With our busy lives, it can sometimes feel hard to find time to volunteer. However, the benefits of volunteering are enormous and extend to you, your family, and your community. Did you know that your pet can also volunteer to help others in your community?
Animal-assisted therapy (AAT), also known as pet therapy, uses trained animals and handlers to achieve specific physical, social, cognitive, and emotional goals with patients. Therapy pets provide affection and comfort to people in retirement homes, nursing homes, schools, hospices, and other human service care facilities.
Some of the earliest uses of animal-assisted healing in the US were for psychiatric patients. The presence of the therapy animals produced a beneficial effect on both children and adults with mental health issues. In the last few decades, AAT has been more formally applied in a variety of therapeutic settings, including schools and prisons, as well as hospitals, hospices, nursing homes, and outpatient care programs. Numerous studies have proven that when animals are around, people’s blood pressure goes down, stress and anxiety levels are reduced, people feel less lonely and less depressed, and they tend to be more social and apt to take part in community interactions. For some Alzheimer’s patients, a furry friend can sometimes prompt pleasant memories. Therapy pets have also been used to help kids with developmental disorders, such as autism, be more comfortable with the world around them.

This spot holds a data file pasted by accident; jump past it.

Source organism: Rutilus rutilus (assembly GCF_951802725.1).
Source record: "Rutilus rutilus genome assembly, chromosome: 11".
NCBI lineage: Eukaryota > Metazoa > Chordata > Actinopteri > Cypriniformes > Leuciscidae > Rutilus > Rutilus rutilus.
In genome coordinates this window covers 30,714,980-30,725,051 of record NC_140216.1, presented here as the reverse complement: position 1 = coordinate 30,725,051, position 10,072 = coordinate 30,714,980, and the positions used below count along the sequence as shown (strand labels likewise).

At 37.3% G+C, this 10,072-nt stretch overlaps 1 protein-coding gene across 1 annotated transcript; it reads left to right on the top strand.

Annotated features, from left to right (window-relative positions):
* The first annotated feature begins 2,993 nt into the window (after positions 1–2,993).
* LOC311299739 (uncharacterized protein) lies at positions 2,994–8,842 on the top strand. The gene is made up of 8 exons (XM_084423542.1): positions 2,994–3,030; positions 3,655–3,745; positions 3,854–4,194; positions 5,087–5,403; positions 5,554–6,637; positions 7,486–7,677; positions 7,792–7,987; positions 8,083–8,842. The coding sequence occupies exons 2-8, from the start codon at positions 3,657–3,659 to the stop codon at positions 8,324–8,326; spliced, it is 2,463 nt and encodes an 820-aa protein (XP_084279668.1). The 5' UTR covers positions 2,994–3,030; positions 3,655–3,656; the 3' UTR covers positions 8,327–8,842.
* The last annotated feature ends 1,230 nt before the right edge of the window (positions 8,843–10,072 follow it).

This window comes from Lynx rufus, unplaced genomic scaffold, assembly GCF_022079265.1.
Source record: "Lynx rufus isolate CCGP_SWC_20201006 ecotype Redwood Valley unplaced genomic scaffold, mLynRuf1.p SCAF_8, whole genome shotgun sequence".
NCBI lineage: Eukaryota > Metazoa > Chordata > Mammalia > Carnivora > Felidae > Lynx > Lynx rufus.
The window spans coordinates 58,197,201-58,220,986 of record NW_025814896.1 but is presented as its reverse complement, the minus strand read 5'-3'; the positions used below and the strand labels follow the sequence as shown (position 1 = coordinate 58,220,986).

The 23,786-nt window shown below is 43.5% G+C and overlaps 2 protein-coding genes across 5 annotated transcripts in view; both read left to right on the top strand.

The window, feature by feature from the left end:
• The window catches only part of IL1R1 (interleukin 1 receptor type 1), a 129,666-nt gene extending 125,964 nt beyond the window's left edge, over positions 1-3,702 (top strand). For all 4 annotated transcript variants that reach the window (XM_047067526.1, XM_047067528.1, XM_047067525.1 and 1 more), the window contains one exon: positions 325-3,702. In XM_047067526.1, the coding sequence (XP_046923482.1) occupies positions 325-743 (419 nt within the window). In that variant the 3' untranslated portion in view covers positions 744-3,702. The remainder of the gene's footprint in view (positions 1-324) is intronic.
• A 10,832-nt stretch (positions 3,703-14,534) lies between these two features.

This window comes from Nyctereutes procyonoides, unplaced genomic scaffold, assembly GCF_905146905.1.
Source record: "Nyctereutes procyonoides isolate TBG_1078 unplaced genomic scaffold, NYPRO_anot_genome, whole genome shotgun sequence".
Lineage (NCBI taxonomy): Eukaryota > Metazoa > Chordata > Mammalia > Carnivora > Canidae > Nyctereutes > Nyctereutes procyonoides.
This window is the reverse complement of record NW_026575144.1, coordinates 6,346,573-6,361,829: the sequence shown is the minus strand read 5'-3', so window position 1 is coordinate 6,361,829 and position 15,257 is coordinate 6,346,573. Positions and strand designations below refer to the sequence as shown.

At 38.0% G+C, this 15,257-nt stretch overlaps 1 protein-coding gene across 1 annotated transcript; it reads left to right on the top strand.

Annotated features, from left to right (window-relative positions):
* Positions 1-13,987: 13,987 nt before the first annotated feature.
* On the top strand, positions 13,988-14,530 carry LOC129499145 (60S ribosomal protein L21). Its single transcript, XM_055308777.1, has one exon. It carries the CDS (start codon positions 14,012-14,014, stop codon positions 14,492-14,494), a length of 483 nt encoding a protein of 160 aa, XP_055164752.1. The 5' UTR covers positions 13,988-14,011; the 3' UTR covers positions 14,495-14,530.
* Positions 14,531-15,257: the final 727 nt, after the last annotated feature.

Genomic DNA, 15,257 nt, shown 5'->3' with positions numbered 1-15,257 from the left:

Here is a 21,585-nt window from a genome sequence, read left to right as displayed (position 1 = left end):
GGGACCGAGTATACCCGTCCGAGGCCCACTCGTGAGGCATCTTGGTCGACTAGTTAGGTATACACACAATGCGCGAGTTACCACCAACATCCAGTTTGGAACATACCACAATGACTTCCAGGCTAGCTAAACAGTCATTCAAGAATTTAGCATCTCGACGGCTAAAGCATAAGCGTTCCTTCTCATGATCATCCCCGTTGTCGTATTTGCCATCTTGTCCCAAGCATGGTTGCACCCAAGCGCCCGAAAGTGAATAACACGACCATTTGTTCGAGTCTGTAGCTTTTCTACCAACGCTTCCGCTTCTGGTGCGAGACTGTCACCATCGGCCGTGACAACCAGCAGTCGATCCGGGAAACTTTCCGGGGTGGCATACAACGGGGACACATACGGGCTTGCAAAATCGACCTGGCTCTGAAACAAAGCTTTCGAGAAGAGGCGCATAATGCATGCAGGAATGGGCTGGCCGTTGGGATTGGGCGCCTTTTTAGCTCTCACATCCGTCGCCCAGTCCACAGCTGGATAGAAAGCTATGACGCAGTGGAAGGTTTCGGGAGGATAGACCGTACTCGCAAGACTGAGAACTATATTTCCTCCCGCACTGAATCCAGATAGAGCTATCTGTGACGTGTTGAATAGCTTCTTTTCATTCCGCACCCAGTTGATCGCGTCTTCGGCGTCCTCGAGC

In addition to the health benefits an AAT animal brings, many skills can be learned or improved with their assistance. Physical rehabilitation patients can be encouraged by such activities as walking, running or playing fetch with a dog. The patients’ fine motor skills may be developed by petting, grooming, or feeding the animal. Communication skills are encouraged by the response of the animal to both verbal and physical commands. Activities such as writing or talking about the therapy animals or past pets also develop cognitive skills and strengthen communication. Creative ways to include an animal in the life or therapy of a patient can make a major difference in the patient’s comfort, progress, and recovery.
According to the nationally recognized non-profit organization Pet Partners (petpartners.org), there are a great many species that make wonderful visiting animals and can form a strong human-animal bond. The following species may become Pet Partners Therapy Animals: dogs, cats, guinea pigs, rabbits, domesticated rats, horses, donkeys, llamas, alpacas, pot-bellied pigs, and birds. The most important characteristic of an AAT animal is their temperment. If your pet exhibits both good manners and good health, he or she may be a good candidate!
Locally, Mission Hospital accepts approved dogs and their owners in their Paws On a Mission program. For more information, call the Mission pet therapy coordinators at (828) 213-0131. To learn more about the AAT process, visit petpartners.org or check with your local humane society.
DID YOU KNOW? Sigmund Freud kept many dogs and often had his chow Jofi present during his pioneering psychoanalysis sessions.
THERAPY DOGS MUST:
• Be in good health
• Be at least one year of age
• Be good around other dogs
• Listen to their handlers
• Allow strangers to touch them all over
• Not jump on people when interacting
• Walk on a leash without pulling
• Not mind strange noises and smells
• Be calm for petting
• Not be afraid of people walking unsteadily
• Be current on all vaccines required by the local laws
• Have a negative fecal test every 12 months
• Be clean and well groomed
Courtesy of therapydogs.com